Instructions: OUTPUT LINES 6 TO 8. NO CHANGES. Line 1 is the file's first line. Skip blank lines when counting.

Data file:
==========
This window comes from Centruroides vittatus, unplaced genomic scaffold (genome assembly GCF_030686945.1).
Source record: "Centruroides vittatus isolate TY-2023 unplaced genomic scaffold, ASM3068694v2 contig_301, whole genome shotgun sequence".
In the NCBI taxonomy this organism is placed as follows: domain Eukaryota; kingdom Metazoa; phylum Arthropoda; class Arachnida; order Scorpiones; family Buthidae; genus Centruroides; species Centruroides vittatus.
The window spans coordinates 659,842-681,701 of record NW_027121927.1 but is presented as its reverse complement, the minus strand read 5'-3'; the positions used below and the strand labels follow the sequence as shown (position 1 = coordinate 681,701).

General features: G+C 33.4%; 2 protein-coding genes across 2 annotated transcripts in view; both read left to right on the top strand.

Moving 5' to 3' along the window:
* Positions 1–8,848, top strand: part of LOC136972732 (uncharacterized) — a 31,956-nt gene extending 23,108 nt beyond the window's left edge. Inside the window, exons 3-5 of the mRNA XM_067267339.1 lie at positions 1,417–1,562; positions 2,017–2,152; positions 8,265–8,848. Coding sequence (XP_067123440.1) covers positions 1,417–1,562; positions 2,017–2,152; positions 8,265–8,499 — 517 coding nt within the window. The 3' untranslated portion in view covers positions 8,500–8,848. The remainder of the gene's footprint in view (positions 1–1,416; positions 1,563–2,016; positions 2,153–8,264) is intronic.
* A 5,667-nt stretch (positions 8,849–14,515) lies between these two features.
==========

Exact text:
Moving 5' to 3' along the window:
* Positions 1–8,848, top strand: part of LOC136972732 (uncharacterized) — a 31,956-nt gene extending 23,108 nt beyond the window's left edge. Inside the window, exons 3-5 of the mRNA XM_067267339.1 lie at positions 1,417–1,562; positions 2,017–2,152; positions 8,265–8,848. Coding sequence (XP_067123440.1) covers positions 1,417–1,562; positions 2,017–2,152; positions 8,265–8,499 — 517 coding nt within the window. The 3' untranslated portion in view covers positions 8,500–8,848. The remainder of the gene's footprint in view (positions 1–1,416; positions 1,563–2,016; positions 2,153–8,264) is intronic.
* A 5,667-nt stretch (positions 8,849–14,515) lies between these two features.